Arizona Governor Declares State Of Emergency Over Opioid Deaths

By Kelly Burch 06/07/17

Opioid-related overdose deaths are up 74% since 2013 in the state.

Image: 
Governor Doug Ducey
Governor Doug Ducey Photo By Gage Skidmore from Peoria, AZ, via Wikimedia Commons

Opioid-related overdose deaths have reached a record high in Arizona, prompting Governor Doug Ducey to declare a statewide health emergency. 

The governor’s emergency declaration called on the Arizona Department of Health Services to establish prescribing guidelines, provide naloxone training to law enforcement and provide a report with additional needs and responses to the governor’s office by September 5. 

“As the number of opioid overdoses and deaths increase at an alarming rate, we must take action. It’s time to call this what it is—an emergency,” Ducey said in a statement. “Most of us know someone impacted by substance abuse—our family, our friends, our neighbors. Our hearts ache for them, but that isn’t enough. We must do more. I’m declaring a statewide health emergency because we need to know more about the epidemic, including enhanced data that illustrates when and where these overdoses occur so that we can develop real, targeted solutions.”

By declaring a state of emergency, Ducey hopes to streamline federal, state and private resources in order to better combat the opioid crisis, the statement said. 

“The only way we will be able to make an impact in the opioid epidemic is to come together as a community, and this declaration helps us move forward quickly,” said Dr. Cara Christ, director of the Arizona Department of Health Services. “We will look into improving prescription practices, addressing poly drug use, and analyzing raw data on overdose deaths that occur to see where the problem areas are and learn how we can make changes to save lives.”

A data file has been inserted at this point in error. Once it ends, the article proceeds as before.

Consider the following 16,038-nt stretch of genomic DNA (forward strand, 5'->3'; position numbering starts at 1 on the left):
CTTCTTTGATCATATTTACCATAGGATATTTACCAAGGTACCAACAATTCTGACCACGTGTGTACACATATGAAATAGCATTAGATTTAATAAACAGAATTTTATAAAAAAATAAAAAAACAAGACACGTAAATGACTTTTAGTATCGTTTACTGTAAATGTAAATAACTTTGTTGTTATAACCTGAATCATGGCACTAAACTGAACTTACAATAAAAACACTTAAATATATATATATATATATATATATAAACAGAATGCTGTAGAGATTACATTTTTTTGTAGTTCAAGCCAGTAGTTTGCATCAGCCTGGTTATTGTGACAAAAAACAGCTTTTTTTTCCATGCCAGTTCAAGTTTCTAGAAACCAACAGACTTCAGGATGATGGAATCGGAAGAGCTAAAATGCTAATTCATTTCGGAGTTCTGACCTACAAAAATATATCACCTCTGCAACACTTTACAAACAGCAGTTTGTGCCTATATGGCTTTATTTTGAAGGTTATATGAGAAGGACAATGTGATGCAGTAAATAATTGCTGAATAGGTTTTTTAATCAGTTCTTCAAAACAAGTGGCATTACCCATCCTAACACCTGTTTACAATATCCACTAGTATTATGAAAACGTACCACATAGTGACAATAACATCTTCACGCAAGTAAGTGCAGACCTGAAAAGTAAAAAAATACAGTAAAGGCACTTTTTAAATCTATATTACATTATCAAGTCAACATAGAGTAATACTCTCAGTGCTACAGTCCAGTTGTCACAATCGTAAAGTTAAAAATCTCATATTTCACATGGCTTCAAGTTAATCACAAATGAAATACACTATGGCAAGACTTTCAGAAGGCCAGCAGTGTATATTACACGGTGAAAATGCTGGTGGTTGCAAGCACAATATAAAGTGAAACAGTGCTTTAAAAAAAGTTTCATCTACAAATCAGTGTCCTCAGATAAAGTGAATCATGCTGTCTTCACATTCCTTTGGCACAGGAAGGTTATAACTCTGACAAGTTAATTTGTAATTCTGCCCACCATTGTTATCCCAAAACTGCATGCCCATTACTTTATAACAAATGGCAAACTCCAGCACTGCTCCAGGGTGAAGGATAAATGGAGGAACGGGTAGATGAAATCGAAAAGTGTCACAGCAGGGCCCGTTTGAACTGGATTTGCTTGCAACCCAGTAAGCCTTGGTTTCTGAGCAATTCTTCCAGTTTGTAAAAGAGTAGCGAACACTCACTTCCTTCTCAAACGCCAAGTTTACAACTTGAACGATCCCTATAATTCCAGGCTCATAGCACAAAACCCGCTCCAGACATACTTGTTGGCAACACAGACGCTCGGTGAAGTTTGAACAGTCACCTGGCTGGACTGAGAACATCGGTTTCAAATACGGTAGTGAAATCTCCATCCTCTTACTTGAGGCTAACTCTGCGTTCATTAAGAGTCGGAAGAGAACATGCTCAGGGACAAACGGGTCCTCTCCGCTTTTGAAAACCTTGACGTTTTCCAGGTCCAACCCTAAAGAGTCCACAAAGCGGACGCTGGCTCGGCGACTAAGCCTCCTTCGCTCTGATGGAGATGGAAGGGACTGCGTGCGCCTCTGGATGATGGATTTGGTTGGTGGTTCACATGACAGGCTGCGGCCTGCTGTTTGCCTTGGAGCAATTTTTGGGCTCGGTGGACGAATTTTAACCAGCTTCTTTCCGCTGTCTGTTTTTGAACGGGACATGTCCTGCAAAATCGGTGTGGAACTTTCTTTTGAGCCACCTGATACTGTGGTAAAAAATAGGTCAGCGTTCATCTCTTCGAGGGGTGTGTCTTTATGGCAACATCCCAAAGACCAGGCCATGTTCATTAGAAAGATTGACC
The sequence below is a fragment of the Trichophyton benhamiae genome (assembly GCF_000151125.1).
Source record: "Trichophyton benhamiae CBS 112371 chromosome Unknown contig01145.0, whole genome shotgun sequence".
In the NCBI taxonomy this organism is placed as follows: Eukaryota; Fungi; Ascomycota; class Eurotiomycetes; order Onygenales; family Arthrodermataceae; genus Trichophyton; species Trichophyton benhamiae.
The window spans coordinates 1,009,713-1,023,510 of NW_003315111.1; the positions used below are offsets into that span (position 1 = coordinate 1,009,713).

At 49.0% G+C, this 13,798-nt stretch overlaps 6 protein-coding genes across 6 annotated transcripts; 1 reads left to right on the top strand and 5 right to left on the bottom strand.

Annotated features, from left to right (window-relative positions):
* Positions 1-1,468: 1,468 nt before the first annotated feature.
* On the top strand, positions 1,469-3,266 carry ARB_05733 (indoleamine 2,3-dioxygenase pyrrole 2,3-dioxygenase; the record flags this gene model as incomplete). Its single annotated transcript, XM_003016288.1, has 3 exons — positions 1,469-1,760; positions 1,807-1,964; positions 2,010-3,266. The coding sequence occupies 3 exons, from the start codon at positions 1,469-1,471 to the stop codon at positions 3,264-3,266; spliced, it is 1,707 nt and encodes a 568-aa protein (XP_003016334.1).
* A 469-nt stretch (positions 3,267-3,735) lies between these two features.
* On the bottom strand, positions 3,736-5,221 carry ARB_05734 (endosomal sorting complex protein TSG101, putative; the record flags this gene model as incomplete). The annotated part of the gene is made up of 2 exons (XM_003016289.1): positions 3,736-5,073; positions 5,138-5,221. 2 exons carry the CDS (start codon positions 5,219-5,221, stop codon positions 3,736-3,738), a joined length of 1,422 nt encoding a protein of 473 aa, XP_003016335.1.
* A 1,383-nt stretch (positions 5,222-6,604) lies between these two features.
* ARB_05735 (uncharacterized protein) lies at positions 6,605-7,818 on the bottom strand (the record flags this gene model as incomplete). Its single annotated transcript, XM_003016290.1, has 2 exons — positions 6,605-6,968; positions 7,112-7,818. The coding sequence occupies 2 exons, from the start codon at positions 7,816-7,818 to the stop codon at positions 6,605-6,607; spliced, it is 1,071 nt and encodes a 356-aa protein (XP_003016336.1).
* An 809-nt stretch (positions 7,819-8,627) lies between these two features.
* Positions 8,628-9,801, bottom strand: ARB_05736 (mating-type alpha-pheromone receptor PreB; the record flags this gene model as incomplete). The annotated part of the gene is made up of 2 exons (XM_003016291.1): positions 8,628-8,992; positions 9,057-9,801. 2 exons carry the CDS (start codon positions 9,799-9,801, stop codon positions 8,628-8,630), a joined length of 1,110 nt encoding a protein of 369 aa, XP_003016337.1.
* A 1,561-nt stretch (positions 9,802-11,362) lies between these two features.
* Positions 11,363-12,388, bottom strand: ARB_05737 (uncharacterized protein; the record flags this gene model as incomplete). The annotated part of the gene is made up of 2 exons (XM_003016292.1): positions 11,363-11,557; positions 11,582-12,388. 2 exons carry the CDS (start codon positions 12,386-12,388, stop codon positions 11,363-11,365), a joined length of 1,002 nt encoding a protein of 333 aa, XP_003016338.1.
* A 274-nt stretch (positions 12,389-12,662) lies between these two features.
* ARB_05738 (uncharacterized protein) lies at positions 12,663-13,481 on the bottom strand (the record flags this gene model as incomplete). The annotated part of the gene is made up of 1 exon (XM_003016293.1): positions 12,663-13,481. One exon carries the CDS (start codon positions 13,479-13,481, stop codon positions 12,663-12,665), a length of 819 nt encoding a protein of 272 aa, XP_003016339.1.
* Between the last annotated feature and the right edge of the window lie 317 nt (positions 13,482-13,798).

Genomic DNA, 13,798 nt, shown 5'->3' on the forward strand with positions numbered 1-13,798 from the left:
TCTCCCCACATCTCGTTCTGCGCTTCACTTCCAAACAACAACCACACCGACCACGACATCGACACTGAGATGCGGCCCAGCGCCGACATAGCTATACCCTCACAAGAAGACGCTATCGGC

Last year, 790 Arizonans died from opioid overdoses. That represents an increase of 74% over four years. 

Sheila Sjolander of the Arizona Department of Health Services told Arizona public media that there needs to be increased awareness of the epidemic and the dangers of misusing prescription drugs. 

“I think it’s really important to remember that these are real people and real families behind these numbers,” she says. With an average of more than two Arizonans dying each day from opioid-related overdoses, the impact of opioids is undeniable. 

"Certainly, no one intends on becoming addicted to a painkiller and going down that tragic path,” Sjolander said. She added that people who have a loved one who abuses opioids should ask for a prescription for naloxone, the overdose-reversing opioid antagonist. 

Finally, Sjolander urged people dealing with chronic pain to work with doctors to address that issue in the healthiest way possible. 

"If you’re suffering from chronic pain, we encourage folks to talk to their health care provider about options for treatment that don’t involve opioids," she said. "There are effective treatments out there."

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Kelly Burch writes about addiction and mental health issues, particularly as they affect families. Follow her on TwitterFacebook, and LinkedIn.

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